Does Santa Claus really exist? I have to say I have become very sceptical in recent years. There is something about this character which simply does not ring true, not to mention his rather sinister retinue of airborne reindeer. I am not saying that he definitely does not exist, simply that we should not be too credulous, too ready to believe what the authorities tell us.
A junior school teacher in Dorset is in trouble for having allowed into the minds of his eight- and nine-year-old charges a similar element of doubt. According to news reports, when asked by some children if Santa really existed, the educator reportedly ‘raised his eyebrows’ in a slightly sardonic manner — and now the parents are outraged and the school has had to issue an apology and, indeed, a correction. As an investigative journalist, I am naturally suspicious of this rather Orwellian reaction: it makes me think there is something going on, that they are trying to keep something from us.
Then again, even if he did exist, would we really want him grooming our kiddies with promises of reward from behind that strange white beard? A few years ago a man purporting to be Santa in a Melbourne department store had to be reprimanded for repeatedly saying ‘ho ho ho’ — because the authorities rightly calculated that this ejaculation could prove offensive to any black women in the vicinity. He was told to say ‘ha ha ha’ instead. So, a borderline racist who behaves inappropriately — at best — towards children. It seems to me almost certain that if he does exist, he will currently be under investigation by the police, possibly for hate crimes, but without question under their comprehensive and vigorous Operation Yewtree, which has resulted in the arrest of so many similarly worrying public figures. Most of those arrested have been rather old — 82 years old, in the case of the retired sports broadcaster Stuart Hall; so the fact that ‘Santa’, or to use his nom de guerre, St Nicholas, is — improbably to my mind — something in the region of 1,500 years old should not deter the police from pursuing their proper inquiries. I assume they will be sending officers back to 4th century Lycia, where the young Nicholas would prowl the narrow streets of an evening, offering ‘gifts’ to attractive young women, i.e. grooming. We know all about that sort of thing, thank you; apologists may say that it was acceptable behaviour back then, but it is highly dubious by today’s more civilised lights and that, therefore, is how we must judge the matter.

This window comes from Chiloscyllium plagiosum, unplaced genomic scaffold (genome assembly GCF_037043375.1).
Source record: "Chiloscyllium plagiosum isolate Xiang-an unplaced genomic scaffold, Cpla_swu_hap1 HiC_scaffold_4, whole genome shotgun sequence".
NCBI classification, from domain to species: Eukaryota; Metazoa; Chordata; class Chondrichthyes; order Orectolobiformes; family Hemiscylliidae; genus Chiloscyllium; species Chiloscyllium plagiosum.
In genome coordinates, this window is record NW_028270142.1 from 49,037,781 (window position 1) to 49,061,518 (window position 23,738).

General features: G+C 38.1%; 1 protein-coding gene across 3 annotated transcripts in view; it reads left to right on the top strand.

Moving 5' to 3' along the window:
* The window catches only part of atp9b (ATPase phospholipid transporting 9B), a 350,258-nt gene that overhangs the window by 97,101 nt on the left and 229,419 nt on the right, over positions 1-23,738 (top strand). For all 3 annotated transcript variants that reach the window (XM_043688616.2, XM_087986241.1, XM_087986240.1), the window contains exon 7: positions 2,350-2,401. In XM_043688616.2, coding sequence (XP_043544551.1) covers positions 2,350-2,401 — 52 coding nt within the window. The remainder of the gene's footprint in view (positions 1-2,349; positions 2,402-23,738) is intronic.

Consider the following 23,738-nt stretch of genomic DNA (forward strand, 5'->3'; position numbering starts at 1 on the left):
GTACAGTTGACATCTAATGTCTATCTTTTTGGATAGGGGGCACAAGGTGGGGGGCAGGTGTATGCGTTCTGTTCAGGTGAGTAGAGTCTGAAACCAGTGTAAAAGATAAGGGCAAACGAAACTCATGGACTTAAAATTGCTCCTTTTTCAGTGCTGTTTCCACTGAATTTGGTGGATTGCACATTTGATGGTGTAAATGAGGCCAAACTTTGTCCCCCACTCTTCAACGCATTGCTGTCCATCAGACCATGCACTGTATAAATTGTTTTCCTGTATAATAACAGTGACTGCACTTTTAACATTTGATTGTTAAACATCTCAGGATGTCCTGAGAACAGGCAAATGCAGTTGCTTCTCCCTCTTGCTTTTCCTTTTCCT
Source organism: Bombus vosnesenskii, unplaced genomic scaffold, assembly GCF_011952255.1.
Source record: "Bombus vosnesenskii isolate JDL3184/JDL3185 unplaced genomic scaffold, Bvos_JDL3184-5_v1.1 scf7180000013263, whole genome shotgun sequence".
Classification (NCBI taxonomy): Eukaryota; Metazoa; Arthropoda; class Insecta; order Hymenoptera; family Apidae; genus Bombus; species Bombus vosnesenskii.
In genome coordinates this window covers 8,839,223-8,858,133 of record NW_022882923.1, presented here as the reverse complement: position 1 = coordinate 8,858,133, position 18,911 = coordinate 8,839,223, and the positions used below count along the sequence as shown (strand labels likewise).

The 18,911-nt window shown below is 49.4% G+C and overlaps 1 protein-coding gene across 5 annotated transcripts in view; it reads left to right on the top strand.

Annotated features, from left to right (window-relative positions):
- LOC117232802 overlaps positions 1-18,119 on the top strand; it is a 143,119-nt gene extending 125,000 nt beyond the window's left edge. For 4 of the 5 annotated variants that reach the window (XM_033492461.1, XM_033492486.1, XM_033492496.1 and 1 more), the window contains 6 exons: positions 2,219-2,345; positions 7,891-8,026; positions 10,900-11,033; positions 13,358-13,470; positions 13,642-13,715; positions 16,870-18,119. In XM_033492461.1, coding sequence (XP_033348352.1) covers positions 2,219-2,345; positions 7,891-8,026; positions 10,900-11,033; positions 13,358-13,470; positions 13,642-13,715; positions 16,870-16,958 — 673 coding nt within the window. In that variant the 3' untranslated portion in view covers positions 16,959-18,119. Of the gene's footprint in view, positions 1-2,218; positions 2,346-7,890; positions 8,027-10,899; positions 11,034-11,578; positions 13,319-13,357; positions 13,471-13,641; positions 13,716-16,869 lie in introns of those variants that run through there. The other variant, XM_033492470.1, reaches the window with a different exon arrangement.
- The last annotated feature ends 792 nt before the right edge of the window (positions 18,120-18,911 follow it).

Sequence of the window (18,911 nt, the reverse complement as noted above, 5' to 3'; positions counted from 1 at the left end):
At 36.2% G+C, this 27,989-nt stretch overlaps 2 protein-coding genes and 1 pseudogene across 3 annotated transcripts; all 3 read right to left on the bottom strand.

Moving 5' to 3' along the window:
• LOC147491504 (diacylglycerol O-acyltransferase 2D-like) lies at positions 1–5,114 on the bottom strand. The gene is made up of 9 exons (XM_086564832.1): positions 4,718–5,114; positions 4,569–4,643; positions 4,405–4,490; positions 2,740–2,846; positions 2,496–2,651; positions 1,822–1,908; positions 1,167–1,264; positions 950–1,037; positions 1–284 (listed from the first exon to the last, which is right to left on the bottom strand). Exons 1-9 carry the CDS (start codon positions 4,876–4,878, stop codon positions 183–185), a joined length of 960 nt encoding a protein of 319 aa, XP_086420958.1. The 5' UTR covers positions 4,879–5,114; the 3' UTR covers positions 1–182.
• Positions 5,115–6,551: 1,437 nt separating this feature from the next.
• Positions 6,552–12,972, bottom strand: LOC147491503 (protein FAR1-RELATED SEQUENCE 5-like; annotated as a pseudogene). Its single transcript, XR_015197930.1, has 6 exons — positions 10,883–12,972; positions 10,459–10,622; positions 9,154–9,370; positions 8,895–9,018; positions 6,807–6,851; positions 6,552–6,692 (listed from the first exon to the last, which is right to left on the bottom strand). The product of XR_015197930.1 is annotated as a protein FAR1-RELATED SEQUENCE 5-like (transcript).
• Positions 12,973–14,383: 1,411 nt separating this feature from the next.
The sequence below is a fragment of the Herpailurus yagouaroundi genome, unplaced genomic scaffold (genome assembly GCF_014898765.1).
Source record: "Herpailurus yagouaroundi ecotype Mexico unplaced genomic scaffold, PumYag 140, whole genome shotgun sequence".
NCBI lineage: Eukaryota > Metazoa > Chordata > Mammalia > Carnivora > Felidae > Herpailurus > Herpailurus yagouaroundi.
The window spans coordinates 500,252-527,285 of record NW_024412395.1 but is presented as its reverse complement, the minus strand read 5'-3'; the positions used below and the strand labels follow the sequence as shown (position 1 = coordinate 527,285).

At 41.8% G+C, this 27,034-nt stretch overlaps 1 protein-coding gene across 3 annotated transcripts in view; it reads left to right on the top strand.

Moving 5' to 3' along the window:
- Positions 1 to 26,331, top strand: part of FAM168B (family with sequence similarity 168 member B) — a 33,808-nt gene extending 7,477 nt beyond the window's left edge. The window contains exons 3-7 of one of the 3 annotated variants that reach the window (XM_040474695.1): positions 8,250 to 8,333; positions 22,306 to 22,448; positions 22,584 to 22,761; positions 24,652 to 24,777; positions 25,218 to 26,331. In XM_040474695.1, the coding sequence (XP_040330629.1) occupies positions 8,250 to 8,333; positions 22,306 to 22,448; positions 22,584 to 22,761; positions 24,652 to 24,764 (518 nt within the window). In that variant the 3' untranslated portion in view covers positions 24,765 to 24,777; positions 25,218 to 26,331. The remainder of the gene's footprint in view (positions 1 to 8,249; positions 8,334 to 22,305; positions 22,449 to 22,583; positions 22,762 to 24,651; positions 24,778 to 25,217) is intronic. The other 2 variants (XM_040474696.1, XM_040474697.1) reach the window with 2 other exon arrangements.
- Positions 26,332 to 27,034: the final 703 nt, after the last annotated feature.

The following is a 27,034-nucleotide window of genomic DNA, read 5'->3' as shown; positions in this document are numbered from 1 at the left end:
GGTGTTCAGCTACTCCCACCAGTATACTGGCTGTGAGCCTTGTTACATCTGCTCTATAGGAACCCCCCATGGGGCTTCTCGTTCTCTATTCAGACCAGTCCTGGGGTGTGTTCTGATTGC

It seems almost certain to me that at least one of these women whom he importuned will now come forward to explain that her life has been destroyed by the mendacious old perv, but only now, all these aeons later, has she found within herself the courage to come forward and inform the authorities as to what, precisely, according to her excellent memory, happened back then. Luckily we now have plenty of support groups and charities to give succour to such a woman, should she come forward, and prosecute her case with great resolve, insisting that no matter how long the passage of time which has indeed elapsed, she must be unequivocally believed.
Thank the lord that we do have these sorts of people around. I was a child in the 1970s and it seems, upon reflection, incredibly lucky that I was not touched up or buggered by roaming packs of feral BBC disc jockeys, light entertainers, actors, broadcasters, producers and the like every time I stepped outside to take a quick spin on my Raleigh Chopper. The horrible possibility I must face up to is this: perhaps they did not find me attractive enough. It may well be that as I was pedalling along the streets of Middlesbrough in late 1973, Morecambe and Wise and Dick Emery and maybe Derek Nimmo were peering at me gimlet-eyed from behind a hedge, mulling over if I was an appropriate victim for their depraved sexual lust and deciding, on balance, that I wasn’t — move on, move on, nothing to see here. If this does turn out to be the case — and I can think of no other reason why I, almost alone in the country in the 1970s, was not subjected to a sexual assault by a famous or quasi-famous person — then it will feel singularly slighting and I may file for some form of monetary redress. And counselling.
So what is it now? Another 25 slebs, largely from that sexually ravenous decade, about to be hauled in over the Christmas period, held in the cells for 12 hours, cross-examined and then released into a new world where they are now hated, rather than regarded with a certain nostalgic fondness. And the harridans from the charities and pressure groups screaming ‘Arrest more of them!’ and apt to believe everything they hear, because it conforms to their long-held view that men are always up to stuff like this, always have been, the bastards, and that there has been an establishment conspiracy to cover it all up, because the establishment is full of men and they’re probably up to it too. One of these spokesmonkeys even described it as ‘Watergate’ and described people who were a shade sceptical about the fury as ‘abuse-deniers’. And because the issue has thus become politicised in a Gramscian sense, taken up by the middle-class faux left, there is nothing anyone can do to stop it. Doesn’t it have the faintest whiff of a witch-hunt to you?
This article first appeared in the print edition of The Spectator magazine, dated 15 December 2012